GREEN BAY, WIS., AUG. 21 -- Only opportunity, says Green Bay Packers quarterback Anthony Dilweg, separates the understudy from the star.
Thanks to Don Majkowski's 31-day holdout, Dilweg, a Duke graduate and former All-Met at Whitman High School, now has the opportunity. And the stardom? Coming soon, if his 12-for-17, 161-yard performance Saturday in a 27-13 preseason victory over the New Orleans Saints is any indication.
"I don't know how he could have played any better," said Packers Coach Lindy Infante.
Said Jack Faulkner, advance scout for the Los Angeles Rams: "This guy is as good as Majkowski. He's just got to play a little more."
That may be a bit of an exaggeration for a second-year player who threw exactly one pass last season. Meantime, Majkowski, a Virginia graduate, was leading Green Bay to a surprising 10-6 finish, and made the Pro Bowl.
"Don had a great year, so I didn't get to play," Dilweg said. "I thought I could do it last year. . . . I know I can play too and I like the fact that all through my career, when I've played, I've done well. I've always just had to wait for the chance."
At Duke, Dilweg redshirted as a freshman, then sat for three seasons behind Steve Slayden, who played briefly with the Cleveland Browns.
At Whitman, Dilweg took a fifth year of classes to play his senior season. He spent his fourth year on the sideline after knee surgery.
"It's my career pattern, I guess," he said. "For some reason, I always have to sit awhile before I get to play. For lack of a better word, I think you could say that I sit well, because I've been in that situation so many times. I know how frustrating it can be, but at the same time, I know you can channel that frustration into something positive.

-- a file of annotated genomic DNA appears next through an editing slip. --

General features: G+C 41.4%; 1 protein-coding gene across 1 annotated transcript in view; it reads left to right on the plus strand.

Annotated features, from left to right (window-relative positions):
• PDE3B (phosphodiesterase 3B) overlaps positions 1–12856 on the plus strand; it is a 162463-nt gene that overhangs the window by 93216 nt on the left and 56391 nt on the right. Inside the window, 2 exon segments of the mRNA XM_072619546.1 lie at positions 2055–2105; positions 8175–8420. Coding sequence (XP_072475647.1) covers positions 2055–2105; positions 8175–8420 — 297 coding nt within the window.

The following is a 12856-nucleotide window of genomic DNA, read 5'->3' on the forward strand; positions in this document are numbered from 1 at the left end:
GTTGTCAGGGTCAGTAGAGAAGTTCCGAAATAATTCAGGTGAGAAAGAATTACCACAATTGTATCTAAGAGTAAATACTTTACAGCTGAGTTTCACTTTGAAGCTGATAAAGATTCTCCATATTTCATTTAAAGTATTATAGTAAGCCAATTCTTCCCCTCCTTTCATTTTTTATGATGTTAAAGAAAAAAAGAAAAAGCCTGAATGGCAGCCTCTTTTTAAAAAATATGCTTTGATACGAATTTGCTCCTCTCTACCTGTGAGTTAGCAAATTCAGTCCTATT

"By no means do I enjoy it. I'd rather be playing. Guys will say: 'How do you take it so well? Would you rather not be playing?' No, I want to play. But I'm not going to sit in a corner and pout about it."
Not surprisingly, Dilweg prefers to dwell on another playing pattern: Stirring success in those rare moments on the field. "I've only had, really, those two full seasons of playing in my entire life," he said. "As for potential, the way I feel is, the sky's the limit. I just need time on the field."
Dilweg has been the No. 1 quarterback in training camp. His performance in the Aug. 11 opener vs. Cleveland -- 12 for 26 for 112 yards and an interception -- certainly wasn't magic, or Majik, for that matter. But the 1989 third-round pick rebounded with a poised first half against the Saints.
Infante "has always had confidence in him," said Tom Braatz, the Packers' operations chief. "I don't think there have been any questions. . . . He's always been satisfied with Dilweg. He's got a presence about him."
Said Infante: "If you stuck him in there on fourth and 10 and he had to get a completion and he wasn't even warm, it wouldn't affect him mentally. Whether he could do it physically is another question."
While agreeing his success is predicated on knowledge and execution of Infante's multiple offense, the 6-foot-3 1/2, 198-pounder blanches at suggestions that he might lack the physical tools for the NFL. "I feel I have all the attributes. My arm is good, I feel I can get myself out of trouble when I have to, be quick on my feet," Dilweg said.
"Besides, the key is not how big and strong you are, how far you can throw the ball. It's what you do with your mind, getting people open with a fake, looking people off. What makes you is the intangibles that most people don't look at, or don't know about. And that's where I'm working to excel."
While he's working, he's also wondering. Will Majkowski's holdout give him the chance to start Sept. 9 against the Rams? Infante indicated on Monday that he might commit to that by this weekend.
And if Majkowski signs?
"If he comes back this week, no big deal," Dilweg said. "Whatever they want to do with Don, they can do. I'm just going to push him hard, so I'll get my chance someday. I just hope I don't have to sit as long."